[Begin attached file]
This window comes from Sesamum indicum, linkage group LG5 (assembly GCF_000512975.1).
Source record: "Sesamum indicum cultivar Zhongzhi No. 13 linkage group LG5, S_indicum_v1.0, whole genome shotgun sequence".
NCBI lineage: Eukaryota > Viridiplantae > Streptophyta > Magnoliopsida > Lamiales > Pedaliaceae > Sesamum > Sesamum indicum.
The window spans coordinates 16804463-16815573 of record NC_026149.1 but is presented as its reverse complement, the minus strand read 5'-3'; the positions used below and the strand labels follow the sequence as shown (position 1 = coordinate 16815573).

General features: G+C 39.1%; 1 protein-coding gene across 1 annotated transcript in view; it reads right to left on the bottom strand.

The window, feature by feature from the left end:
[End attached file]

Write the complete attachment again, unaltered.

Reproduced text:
This window comes from Sesamum indicum, linkage group LG5 (assembly GCF_000512975.1).
Source record: "Sesamum indicum cultivar Zhongzhi No. 13 linkage group LG5, S_indicum_v1.0, whole genome shotgun sequence".
NCBI lineage: Eukaryota > Viridiplantae > Streptophyta > Magnoliopsida > Lamiales > Pedaliaceae > Sesamum > Sesamum indicum.
The window spans coordinates 16804463-16815573 of record NC_026149.1 but is presented as its reverse complement, the minus strand read 5'-3'; the positions used below and the strand labels follow the sequence as shown (position 1 = coordinate 16815573).

General features: G+C 39.1%; 1 protein-coding gene across 1 annotated transcript in view; it reads right to left on the bottom strand.

The window, feature by feature from the left end: